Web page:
“Both Tennyson’s ‘Mariana in the Moated Grange’ . . . and Browning’s ‘Childe Roland to the Dark Tower Came’ would be more easily accessible to less sophisticated readers if stripped of peculiarly Shakespearean allusions in their titles. They would also be worse poems; but from the point of view of the way in which titles continue to do complex work of labeling and glossing, they have an off-putting quality. Suppose they had been given early-Yeatsian, quasi rubric titles, ‘She who Will Not Be Returned For Waits in Her House’ and ‘After all the Quests Are Over, He Seeks the Dark Tower,’ for example. ... It is these matters with which a useful typology of literary titles must concern itself. The rhetoric of the title—not merely what it directs the audience’s attention to, but how, and with what gestures (flourish? jab? insinuation? deadpan pseudo-labeling? etc.) it does the directing.” John Hollander, VISION AND RESONANCE: TWO Senses of Poetic Form.
A week or two before adjournment, and the Butz incident, the wire services were induced to move a distressing but piquant set of conversational exchanges between Carl Albert, speaker of the House, and Nelson Rockefeller, Vice President. The exchanges occurred while the two men were awaiting, on the House rostrum, Dr. William F. Tolbert, president of Liberia, who had been invited to address a joint session of the Congress, and Dr. Tolbert’s congressional welcomer, Senator Brooke. The passage in its entirety, recorded from an accidentally open mike by the House press gallery, ran as follows: Albert: Are there many Liberians that are mulattoes? There are?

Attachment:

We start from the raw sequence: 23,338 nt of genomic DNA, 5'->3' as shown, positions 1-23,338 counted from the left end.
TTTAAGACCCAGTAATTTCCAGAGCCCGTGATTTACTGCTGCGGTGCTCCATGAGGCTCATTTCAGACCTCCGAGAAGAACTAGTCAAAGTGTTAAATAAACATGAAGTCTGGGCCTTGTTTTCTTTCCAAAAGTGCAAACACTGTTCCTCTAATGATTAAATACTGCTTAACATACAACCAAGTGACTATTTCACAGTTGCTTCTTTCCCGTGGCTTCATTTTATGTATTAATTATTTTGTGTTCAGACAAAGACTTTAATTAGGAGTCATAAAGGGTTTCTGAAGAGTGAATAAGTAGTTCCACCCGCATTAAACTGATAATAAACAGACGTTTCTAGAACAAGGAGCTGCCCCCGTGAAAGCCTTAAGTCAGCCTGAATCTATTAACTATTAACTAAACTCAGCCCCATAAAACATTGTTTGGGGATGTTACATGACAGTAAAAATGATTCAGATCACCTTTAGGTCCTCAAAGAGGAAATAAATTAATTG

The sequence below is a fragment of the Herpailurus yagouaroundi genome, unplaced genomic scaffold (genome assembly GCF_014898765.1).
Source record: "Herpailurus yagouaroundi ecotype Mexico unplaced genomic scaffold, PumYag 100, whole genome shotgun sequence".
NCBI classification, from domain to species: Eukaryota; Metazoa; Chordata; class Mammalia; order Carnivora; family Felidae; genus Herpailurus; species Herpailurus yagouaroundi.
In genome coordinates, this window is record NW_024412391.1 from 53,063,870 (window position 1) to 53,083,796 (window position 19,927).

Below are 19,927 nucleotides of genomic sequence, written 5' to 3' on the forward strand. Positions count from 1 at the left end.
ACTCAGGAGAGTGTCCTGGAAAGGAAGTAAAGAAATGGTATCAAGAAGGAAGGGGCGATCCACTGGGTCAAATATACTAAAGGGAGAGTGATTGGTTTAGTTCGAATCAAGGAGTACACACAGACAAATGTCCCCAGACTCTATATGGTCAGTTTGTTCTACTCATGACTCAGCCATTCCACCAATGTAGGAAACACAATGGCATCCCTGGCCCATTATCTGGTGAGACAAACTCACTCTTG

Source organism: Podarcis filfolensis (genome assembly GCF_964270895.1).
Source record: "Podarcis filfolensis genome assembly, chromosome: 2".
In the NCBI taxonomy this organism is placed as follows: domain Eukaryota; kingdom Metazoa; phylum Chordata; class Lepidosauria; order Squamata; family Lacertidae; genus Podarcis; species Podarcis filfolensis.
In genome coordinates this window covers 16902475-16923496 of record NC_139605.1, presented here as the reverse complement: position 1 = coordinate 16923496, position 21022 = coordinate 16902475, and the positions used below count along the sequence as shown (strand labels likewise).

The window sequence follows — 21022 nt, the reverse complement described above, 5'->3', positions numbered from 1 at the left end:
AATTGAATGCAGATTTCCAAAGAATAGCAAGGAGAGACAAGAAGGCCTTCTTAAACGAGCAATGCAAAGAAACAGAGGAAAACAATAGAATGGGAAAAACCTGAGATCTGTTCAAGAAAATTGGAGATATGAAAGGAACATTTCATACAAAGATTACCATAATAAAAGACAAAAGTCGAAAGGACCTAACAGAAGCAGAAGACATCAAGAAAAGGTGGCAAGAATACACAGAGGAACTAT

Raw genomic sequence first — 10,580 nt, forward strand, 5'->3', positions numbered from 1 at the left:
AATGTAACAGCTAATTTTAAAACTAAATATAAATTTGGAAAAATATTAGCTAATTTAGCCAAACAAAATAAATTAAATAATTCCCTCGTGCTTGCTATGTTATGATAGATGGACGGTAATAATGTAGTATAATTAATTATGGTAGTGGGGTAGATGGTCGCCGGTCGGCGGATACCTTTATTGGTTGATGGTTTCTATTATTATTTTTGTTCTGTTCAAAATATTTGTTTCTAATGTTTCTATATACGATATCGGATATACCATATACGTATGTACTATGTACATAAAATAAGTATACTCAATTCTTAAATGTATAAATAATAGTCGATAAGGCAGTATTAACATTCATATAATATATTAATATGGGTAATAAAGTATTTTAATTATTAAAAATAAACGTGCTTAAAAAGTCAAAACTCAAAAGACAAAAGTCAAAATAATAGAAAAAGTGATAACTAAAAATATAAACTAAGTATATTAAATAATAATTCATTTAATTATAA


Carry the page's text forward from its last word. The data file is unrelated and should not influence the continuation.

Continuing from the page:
Rockefeller: Most are strictly blacks. Albert: Real black, huh?
Rockefeller: But they’ve got a class system—the blacks that went back to Liberia and took on all the characteristics of the southern whites. And they treated the local blacks.
Albert: They never let the local blacks get in on anything?
Rockefeller: Oh, no. They’ve slightly changed their speech, but only slightly. Albert: But only slightly.
Rockefeller: Ed Brooke is a one-man receiving committee.
Albert: Yeah, he’d be a slave if he were—over there.
On a subsequent television program Martin Agronsky, reflecting on Speaker Albert’s remark about the Senator as putative slave, offered the gloss that, in Liberia, blacks who aren’t full-blooded fare badly. Caroline Rand Herron and R. V. Denenberg offered another gloss, in the Times, on Mr. Rockefeller’s jocular reference to Senator Brooke as a “one-man receiving committee"; the Senator, they wrote, is known for his “less than dynamic work habits.”Carl Rowan, political columnist, expressed outrage on TV at the episode as another example of the racism pervasive in high places. National Public Radio, for its part, disclosed that President Tolbert spoke that day to a paper House: many members were off electioneering and their staffs were dragooned into attending to spare the President the embarrassment of vacant seats. And, in the sequel, Senator Brooke disclosed that both Albert and Rockefeller had apologized to him by phone, the Speaker later issuing a formal statement averring that he held the Senator in “the highest regard.”